Many other states are employing the safety-edge pavement design, and dozens more are being exposed to it through FHWA’s “Every Day Counts” program, which presents Safety Edge as an initiative that can be adopted quickly because it has no downside risk and because it can begin preventing crashes immediately. The program is backed by an information-rich website at www​.fhwa.dot.gov/everydaycounts/-technology/-safetyedge/casestudies.cfm. It also features teams of FHWA engineers hosting informational meetings all across the country for state and local agency personnel and contractors.
 
With the weight of the FHWA behind it, the Safety Edge program is often incorporated into standard use by agencies with unusual speed. One contractor was both delighted and concerned with how quickly his state DOT adopted the Safety Edge standard. “It’s great to see an agency be so decisive,” he said, “But at the same time, I’d be more comfortable if we’d had a period for comments and questions.”
 
Still have questions
That contractor’s reservations specifically called into question how the beveled edge of the pavement would hold up over time, since in some applications it is placed on top of an unbound material that is less stable than the base under the main pavement.
 
That was one of the answers provided by the soon-to-be released three-year study of safety-edge pavements.
 
Other questions about Safety Edge—from how many crashes involve pavement-edge drop-off to how effective a 30° edge can be in mitigating the control issues posed by the drop-off—have been answered in a considerable library of research dating back to the late 1970s.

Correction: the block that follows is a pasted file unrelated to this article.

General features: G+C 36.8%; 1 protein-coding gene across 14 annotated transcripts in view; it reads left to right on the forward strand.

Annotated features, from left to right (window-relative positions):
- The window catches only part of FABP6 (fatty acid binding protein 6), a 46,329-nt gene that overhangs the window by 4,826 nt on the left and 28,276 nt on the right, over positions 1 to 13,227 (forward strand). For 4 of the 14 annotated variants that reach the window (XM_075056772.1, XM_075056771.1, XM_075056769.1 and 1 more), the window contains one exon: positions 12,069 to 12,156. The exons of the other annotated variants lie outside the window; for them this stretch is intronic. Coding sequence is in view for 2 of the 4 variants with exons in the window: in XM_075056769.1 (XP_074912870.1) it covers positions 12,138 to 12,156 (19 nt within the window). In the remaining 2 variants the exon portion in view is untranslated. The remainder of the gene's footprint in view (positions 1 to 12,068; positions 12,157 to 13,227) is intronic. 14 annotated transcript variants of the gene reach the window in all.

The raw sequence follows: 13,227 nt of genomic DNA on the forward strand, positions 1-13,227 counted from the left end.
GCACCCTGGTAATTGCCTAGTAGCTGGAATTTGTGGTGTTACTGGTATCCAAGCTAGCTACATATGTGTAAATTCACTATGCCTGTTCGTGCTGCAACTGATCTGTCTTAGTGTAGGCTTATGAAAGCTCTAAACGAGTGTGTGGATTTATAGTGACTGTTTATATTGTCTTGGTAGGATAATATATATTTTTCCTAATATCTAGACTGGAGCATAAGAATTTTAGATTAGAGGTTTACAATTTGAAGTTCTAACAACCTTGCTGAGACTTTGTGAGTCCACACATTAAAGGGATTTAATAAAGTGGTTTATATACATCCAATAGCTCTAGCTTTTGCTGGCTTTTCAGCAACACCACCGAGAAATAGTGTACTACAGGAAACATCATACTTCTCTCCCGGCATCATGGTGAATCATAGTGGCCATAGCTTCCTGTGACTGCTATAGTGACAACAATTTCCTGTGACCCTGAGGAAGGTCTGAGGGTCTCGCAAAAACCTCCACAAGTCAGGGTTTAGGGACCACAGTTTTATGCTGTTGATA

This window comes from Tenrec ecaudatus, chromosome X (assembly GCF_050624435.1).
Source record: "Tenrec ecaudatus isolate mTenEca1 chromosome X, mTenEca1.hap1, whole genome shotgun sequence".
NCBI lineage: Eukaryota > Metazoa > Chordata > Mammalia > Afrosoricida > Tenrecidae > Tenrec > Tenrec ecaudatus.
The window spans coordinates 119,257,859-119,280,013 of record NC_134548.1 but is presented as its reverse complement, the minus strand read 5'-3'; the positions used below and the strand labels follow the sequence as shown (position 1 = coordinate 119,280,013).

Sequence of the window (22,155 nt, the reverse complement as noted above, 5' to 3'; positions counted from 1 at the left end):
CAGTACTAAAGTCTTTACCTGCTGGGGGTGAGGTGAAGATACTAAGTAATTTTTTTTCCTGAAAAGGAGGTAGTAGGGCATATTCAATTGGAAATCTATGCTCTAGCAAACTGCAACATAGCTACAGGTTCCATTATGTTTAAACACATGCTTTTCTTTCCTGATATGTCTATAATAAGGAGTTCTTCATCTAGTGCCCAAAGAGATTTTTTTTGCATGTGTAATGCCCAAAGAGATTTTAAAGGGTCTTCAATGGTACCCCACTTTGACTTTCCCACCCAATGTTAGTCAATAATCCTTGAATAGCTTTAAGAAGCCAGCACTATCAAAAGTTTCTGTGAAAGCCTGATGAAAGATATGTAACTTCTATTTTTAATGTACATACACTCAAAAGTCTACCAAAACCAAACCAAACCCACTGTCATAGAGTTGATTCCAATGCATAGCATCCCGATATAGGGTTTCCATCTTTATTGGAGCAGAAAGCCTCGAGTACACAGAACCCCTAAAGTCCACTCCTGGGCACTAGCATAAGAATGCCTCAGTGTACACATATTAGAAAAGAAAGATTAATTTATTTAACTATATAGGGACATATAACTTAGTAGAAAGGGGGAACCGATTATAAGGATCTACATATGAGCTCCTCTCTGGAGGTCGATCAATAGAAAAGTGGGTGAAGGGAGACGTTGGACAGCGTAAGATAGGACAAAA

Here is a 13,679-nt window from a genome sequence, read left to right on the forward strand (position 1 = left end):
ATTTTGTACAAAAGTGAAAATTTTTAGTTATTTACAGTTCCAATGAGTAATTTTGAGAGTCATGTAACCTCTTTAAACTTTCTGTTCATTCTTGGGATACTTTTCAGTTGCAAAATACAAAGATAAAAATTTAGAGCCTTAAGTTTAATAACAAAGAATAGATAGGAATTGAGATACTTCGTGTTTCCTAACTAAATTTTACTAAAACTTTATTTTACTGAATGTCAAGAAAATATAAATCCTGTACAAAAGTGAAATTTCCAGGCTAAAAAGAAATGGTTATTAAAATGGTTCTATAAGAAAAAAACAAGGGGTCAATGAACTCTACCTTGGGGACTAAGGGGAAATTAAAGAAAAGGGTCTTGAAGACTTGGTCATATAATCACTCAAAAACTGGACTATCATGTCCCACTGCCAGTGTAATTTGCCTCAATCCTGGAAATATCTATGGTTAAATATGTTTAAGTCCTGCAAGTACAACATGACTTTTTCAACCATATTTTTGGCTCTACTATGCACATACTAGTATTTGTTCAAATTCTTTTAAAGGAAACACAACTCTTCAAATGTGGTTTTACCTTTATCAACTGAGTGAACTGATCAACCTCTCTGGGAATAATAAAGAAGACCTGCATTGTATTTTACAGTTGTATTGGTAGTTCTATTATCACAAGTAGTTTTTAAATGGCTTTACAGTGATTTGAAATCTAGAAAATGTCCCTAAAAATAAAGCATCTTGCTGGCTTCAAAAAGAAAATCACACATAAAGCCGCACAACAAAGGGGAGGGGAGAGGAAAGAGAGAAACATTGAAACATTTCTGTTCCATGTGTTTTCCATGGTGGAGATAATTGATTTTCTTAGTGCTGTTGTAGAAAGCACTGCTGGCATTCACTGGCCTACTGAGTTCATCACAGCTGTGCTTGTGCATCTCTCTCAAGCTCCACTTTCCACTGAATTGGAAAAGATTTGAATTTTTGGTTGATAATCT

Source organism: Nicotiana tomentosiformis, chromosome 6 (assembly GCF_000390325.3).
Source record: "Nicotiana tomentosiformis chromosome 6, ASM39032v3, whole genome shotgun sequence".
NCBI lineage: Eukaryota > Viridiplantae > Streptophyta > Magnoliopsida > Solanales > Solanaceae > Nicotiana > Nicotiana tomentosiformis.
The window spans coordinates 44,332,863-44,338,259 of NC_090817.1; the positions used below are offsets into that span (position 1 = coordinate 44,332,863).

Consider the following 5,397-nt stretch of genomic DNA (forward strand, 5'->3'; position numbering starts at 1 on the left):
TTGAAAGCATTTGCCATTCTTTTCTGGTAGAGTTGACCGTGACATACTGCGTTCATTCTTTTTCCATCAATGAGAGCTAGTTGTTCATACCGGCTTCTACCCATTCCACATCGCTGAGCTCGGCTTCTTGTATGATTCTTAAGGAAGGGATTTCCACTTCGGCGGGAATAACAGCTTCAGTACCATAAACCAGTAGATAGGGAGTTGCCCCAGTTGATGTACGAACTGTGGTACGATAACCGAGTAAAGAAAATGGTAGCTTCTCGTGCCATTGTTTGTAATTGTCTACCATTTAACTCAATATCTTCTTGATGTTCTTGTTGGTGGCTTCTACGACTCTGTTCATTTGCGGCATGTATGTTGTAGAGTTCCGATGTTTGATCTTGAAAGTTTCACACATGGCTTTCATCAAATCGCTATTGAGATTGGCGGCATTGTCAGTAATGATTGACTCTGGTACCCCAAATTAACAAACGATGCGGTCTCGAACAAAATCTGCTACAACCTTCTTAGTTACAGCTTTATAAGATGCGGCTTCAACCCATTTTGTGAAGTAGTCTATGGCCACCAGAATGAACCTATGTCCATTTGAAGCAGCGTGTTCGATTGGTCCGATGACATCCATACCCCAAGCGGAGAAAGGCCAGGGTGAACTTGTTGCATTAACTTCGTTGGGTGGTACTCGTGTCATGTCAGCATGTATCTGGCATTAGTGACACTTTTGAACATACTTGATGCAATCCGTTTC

One of the most useful recent documents in this library is the 2006 paper “Safety Impacts of Pavement Edge Drop-offs” authored by a team of researchers from three different institutions: the Iowa State Center for Transportation Research, the Midwest Research Institute and the University of North Carolina (Chapel Hill) Highway Safety Research Center. Prepared in cooperation with FHWA for the AAA Foundation for Public Safety, the 144-page document summarizes key research that substantiates the significant hazard posed by pavement-edge drop-off and the efficacy of a 30° edge in correcting the problem (download free at www.aaafoundation​.org/pdf/PEDO_report.pdf). 
 
While Safety Edge is almost certainly coming to a rural road near you in the near future, this is no passing fad. The concept and the science behind Safety Edge have been evolving for several decades, and today’s program fulfills the dreams of two generations of dedicated highway-safety professionals who have advanced the cause. AT

About the author: 
Information for this article provided by the National Asphalt Pavement Association, Lanham, Md.